Low-cost health care at center of property tax issue - KCTV5

Low-cost health care at center of property tax issue on KC ballot

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Kansas Citians will be voting on three measures Tuesday.

Question 1 on the ballot involves a property tax to help fund low-cost healthcare.

It's an extension of a tax levy that was supposed to be temporary when it passed in 2005.  It was a levy that was added to an existing permanent health care tax. Now, proponents want nine years more.

The reason behind this, proponents say, is because costs are up.  And so are the number of people who count on low-cost care. This includes people not poor enough to qualify for government aid but not stable enough to cover the costs on their own.

"The patients who receive the care provided by this funding often have two jobs. They might work at Starbucks. They might work at the restaurant you work at," said Gerard Grimaldi, Vice President of Health Policy at Truman Medical Centers.  "But for this funding, many services would not be available for Kansas Citians."

Truman Medical Centers' two hospitals and one mental health clinic would get 68 percent of the tax money.  Ambulance service would get 16 percent, and the remaining 16 percent would go to private, nonprofit clinics.

Those five clinics provide the preventative care intended to improve health and on cut back on more expensive emergency room visits.

Brookside mechanic Rick Behrend says he's all for that.

"There's so many people without healthcare. It costs a fortune for them to go to an emergency room when they could absolutely go to a doctor," Behrend said.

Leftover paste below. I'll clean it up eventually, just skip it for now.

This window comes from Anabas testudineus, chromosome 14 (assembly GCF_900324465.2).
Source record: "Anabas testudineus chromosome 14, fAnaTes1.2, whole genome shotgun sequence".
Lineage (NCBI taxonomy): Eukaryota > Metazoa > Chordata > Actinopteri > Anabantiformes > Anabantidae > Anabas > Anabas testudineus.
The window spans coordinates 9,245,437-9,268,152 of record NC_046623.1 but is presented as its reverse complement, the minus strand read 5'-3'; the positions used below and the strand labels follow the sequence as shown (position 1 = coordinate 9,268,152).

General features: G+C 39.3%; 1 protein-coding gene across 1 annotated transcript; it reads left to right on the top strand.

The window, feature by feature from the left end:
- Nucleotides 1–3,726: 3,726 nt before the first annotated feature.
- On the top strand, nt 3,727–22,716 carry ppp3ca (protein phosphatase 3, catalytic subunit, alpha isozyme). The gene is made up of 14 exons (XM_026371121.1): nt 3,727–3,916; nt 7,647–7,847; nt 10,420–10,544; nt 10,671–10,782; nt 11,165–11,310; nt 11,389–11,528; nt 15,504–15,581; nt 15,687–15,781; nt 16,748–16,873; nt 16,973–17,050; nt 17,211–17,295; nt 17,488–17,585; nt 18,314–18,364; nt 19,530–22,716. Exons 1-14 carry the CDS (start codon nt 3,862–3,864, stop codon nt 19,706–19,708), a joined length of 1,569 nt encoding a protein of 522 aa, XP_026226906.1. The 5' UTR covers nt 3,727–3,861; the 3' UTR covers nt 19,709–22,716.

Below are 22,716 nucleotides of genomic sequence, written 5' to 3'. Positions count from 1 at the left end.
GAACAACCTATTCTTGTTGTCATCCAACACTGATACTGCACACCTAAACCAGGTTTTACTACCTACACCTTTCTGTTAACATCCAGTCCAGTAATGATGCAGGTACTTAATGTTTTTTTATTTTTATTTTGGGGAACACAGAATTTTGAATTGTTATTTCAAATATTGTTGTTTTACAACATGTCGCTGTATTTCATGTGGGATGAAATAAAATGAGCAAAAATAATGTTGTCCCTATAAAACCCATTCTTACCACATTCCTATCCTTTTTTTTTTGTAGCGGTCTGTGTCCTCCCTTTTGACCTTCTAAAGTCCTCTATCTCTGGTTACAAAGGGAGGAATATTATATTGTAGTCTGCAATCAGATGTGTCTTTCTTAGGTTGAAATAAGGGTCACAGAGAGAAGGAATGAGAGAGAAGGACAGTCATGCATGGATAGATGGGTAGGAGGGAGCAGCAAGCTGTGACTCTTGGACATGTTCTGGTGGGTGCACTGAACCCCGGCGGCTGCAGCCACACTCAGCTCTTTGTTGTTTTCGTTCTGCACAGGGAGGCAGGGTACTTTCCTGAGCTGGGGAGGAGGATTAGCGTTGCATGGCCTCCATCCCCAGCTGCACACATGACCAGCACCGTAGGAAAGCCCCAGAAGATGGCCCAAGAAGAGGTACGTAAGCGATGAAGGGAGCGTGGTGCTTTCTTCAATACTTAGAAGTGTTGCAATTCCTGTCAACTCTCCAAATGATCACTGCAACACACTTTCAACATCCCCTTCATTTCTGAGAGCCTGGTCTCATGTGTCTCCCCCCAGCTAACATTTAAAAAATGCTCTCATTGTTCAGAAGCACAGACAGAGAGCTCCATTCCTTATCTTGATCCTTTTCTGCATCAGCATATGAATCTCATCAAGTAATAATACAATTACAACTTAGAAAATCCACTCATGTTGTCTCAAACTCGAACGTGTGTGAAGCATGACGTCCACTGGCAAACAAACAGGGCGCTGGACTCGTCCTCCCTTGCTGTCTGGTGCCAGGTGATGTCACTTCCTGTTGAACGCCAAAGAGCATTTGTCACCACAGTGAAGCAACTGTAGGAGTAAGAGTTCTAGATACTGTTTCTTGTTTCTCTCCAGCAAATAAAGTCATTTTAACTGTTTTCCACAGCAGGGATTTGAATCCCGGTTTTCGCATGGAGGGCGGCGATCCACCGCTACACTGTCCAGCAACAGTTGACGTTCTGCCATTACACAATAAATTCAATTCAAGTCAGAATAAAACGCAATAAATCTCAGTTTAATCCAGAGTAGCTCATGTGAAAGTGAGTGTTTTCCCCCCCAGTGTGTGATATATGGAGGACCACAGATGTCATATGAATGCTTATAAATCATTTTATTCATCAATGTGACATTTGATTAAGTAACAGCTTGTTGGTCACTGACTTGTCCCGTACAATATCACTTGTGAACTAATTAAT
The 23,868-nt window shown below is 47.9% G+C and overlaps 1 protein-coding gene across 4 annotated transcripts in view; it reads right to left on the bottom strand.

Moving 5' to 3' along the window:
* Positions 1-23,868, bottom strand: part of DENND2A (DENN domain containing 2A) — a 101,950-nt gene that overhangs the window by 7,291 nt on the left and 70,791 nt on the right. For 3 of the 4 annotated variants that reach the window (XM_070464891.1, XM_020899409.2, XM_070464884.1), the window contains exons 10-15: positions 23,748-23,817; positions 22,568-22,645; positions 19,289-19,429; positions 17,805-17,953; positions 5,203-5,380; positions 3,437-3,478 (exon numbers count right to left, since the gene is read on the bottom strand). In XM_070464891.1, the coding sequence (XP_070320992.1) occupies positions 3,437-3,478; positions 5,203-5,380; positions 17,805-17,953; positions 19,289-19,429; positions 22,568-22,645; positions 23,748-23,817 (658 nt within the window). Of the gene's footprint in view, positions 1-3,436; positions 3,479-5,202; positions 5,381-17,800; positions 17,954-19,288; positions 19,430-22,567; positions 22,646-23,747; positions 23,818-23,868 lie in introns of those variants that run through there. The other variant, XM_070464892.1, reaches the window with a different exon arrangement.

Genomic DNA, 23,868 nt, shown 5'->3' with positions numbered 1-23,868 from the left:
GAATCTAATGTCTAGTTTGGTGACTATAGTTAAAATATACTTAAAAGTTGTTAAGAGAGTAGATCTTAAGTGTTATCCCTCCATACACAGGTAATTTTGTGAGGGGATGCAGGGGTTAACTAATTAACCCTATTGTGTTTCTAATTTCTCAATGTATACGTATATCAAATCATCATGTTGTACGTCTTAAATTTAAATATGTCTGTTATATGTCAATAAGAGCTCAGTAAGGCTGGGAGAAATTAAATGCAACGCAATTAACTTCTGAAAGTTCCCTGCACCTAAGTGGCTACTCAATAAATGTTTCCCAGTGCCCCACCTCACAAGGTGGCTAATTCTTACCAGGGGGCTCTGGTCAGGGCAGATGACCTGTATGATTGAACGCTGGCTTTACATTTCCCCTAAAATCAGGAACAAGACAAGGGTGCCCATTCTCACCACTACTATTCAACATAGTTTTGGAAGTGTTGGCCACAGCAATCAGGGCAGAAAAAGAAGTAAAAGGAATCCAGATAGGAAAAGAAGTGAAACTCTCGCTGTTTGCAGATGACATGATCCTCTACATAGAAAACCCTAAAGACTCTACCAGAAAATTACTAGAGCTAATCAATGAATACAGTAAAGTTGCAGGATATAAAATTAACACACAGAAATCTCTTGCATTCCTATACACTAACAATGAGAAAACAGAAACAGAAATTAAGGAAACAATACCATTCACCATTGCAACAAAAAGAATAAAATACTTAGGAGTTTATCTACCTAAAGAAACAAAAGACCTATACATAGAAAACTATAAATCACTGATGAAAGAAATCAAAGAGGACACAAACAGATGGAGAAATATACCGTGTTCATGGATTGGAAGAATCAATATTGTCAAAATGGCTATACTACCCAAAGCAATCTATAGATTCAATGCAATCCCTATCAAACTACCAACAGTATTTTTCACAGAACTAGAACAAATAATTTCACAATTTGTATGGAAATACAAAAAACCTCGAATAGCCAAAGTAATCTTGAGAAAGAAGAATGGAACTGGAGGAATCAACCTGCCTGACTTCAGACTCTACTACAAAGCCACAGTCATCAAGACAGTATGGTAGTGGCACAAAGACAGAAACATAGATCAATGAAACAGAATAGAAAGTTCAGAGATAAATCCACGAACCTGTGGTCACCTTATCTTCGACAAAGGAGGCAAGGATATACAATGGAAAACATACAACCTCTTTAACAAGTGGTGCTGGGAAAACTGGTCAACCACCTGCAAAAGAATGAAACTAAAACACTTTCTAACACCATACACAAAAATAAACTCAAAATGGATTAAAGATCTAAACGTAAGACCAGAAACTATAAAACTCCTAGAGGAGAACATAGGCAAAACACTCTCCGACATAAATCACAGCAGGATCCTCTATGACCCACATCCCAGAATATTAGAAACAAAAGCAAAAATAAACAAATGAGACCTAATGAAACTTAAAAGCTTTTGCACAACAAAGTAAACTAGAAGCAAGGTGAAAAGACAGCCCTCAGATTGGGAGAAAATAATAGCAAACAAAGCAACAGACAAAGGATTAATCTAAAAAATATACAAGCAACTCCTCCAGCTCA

The levy means a continuation of just under $50 per year for each $100,000 in assessed valuation.

The median home value in Kansas City is $137,000.  The levy at that value would be $66 each year.

Proponents say what is often referred to as Obamacare would cover those services eventually, but its implementation is uncertain.

Though some have questioned whether a stop-gap should last nine years.

"All estimates show that when the Affordable Health Care Act is fully implemented, in the next decade, there will still be 30 to 40 million uninsured folks in our country," Grimaldi said.

There are also two other questions on the ballot.

Question 2 is about hotel taxes.

Right now, nonprofits don't have to pay the 7.5 percent sales tax on hotels.  Question 2 would require most of those nonprofits to pay the tax.

Question 3 focuses on the National Nuclear Security Administration plant which makes parts for national defense.

Voting yes on this question would prohibit the city from giving any assistance to companies doing business with the nuclear parts plant.

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